However, some would disagree, preferring ‘intelligent’ mining over environmental policies.

“What matters differs from person to person and generally revolves around how those matters affect the individual. It’s all okay to make feel good statements about climate change but the reality is that it doesn’t really infringe on daily living. How much we have to spend can mean the difference between living and existing, so those dependent on welfare and pensions will have a different opinion than those who are comfortably off,” wrote Old Man.

“The Green left want to close mining in all of its forms and use the excuse that it will save the planet but omit the result of their ideology. Warren Mundine wrote an excellent article about what mining does for the average person from coal-fired power stations from mined coal to the building industry using mined sand.

“My opinion, and I make this statement because it is what affects me and my family, is that I want mining to continue, more coal fired power stations which I feel are needed until renewable energy systems are made more reliable and affordable, safer borders and for Australia to get out of the Paris agreement which takes our funds and does nothing,” Old Man continued.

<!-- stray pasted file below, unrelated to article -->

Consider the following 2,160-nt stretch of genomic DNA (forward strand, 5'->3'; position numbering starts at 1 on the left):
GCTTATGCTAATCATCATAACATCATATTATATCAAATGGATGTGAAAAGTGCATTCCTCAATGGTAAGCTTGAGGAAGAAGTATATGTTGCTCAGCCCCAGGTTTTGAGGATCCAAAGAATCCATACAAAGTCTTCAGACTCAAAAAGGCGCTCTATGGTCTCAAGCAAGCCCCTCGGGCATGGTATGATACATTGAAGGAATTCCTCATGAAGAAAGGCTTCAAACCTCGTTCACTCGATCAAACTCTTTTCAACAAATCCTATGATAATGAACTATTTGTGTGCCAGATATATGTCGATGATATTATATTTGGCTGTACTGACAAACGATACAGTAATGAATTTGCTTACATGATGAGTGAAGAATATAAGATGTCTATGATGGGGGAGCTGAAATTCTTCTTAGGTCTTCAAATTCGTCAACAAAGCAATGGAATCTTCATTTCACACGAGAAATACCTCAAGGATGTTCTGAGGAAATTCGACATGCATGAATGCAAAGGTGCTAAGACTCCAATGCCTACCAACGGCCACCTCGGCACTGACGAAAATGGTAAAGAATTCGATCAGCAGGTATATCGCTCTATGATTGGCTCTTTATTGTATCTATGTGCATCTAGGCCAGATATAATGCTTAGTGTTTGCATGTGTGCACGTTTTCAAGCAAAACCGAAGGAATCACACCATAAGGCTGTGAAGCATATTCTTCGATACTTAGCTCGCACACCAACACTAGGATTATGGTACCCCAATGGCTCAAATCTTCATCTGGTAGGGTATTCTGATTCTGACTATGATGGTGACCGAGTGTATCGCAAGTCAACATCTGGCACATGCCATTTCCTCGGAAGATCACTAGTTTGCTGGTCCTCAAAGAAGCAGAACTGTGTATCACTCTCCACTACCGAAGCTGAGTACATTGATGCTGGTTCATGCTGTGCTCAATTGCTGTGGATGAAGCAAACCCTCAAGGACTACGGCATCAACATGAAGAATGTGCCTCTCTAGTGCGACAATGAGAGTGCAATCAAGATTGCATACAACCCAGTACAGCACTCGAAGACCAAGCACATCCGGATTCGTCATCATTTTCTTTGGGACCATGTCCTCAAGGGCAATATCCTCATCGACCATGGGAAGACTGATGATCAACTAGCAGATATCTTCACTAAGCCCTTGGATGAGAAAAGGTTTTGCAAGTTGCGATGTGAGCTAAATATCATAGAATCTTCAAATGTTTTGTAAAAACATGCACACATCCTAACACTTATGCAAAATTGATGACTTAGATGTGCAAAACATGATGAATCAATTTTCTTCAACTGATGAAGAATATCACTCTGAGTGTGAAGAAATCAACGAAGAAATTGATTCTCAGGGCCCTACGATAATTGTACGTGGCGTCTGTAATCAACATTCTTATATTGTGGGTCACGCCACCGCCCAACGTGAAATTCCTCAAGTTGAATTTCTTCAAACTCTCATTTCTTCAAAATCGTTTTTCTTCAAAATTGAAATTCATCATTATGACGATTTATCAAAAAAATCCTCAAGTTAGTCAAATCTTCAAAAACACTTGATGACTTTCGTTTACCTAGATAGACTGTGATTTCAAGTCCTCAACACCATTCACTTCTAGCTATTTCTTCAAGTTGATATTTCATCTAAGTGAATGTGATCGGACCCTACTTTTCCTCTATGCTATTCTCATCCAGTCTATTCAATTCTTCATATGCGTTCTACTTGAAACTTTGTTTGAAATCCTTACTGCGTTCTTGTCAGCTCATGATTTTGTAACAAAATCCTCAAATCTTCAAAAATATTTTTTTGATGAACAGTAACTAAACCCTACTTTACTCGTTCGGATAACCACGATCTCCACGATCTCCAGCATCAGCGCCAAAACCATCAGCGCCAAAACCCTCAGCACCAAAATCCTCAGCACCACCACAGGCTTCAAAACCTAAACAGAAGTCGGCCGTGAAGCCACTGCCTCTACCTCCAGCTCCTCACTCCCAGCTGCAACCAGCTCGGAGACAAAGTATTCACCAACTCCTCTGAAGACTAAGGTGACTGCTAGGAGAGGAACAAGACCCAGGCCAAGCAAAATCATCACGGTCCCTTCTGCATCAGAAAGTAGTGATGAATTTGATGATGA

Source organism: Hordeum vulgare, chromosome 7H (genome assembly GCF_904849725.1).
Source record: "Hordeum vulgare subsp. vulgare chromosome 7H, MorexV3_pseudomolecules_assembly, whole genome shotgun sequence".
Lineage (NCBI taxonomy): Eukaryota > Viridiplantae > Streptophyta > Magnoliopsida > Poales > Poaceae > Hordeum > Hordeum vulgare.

But most believe the environment is our number one concern.

“The environment should be first and foremost. We owe it to future generations to protect the planet and as already stated not much matters if that is ignored. Therefore, renewables not coal! Water protection is of course a big yes as it a part of the environment. It seems if we can get the environment right, we have made massive inroads into making a right order of priorities. Border protection is a scare campaign to persuade people that what really matters (above) is ignored!” wrote Paddington.

It seems the Coalition’s newly announced $2 billion climate policy could not have come at a better time.